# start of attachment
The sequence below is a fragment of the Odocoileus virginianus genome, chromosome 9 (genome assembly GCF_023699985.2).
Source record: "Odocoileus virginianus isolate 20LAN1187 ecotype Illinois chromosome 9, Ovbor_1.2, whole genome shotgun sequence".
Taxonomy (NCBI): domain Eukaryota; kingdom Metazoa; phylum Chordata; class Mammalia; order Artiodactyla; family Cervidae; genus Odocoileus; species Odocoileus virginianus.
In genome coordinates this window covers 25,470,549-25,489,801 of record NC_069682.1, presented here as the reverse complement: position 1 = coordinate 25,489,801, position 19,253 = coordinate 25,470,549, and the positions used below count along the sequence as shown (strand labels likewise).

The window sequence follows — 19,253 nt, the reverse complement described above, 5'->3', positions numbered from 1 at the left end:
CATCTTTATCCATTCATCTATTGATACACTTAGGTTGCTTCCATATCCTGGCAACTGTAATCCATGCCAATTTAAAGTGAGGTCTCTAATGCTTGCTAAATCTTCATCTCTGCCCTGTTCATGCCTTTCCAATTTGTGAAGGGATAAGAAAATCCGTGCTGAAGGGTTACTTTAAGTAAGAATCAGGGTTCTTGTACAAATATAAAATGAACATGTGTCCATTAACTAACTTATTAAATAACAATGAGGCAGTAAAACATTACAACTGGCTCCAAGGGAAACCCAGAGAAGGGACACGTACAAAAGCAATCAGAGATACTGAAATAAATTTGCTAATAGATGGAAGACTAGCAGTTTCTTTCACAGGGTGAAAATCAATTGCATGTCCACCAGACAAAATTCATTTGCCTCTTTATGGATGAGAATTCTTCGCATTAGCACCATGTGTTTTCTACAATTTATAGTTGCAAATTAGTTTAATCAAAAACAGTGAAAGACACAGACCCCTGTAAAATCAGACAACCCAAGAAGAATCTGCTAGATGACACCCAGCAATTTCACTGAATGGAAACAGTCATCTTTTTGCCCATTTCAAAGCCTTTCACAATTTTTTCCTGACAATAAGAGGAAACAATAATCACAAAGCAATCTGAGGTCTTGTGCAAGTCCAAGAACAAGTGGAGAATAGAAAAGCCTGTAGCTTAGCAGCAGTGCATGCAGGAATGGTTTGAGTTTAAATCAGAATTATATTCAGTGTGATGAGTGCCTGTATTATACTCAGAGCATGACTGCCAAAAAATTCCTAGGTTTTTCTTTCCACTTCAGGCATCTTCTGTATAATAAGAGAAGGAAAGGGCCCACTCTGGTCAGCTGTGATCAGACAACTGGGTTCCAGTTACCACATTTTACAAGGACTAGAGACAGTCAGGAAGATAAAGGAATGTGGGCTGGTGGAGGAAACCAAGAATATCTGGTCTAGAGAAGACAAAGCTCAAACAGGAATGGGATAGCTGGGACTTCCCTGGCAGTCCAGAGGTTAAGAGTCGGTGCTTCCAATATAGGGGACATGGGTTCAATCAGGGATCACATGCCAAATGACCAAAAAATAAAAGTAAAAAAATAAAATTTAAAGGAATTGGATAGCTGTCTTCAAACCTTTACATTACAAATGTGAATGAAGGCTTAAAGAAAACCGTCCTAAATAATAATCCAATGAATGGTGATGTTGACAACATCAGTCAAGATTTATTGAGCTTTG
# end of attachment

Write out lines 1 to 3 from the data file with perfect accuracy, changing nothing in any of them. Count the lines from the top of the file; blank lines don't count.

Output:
The sequence below is a fragment of the Odocoileus virginianus genome, chromosome 9 (genome assembly GCF_023699985.2).
Source record: "Odocoileus virginianus isolate 20LAN1187 ecotype Illinois chromosome 9, Ovbor_1.2, whole genome shotgun sequence".
Taxonomy (NCBI): domain Eukaryota; kingdom Metazoa; phylum Chordata; class Mammalia; order Artiodactyla; family Cervidae; genus Odocoileus; species Odocoileus virginianus.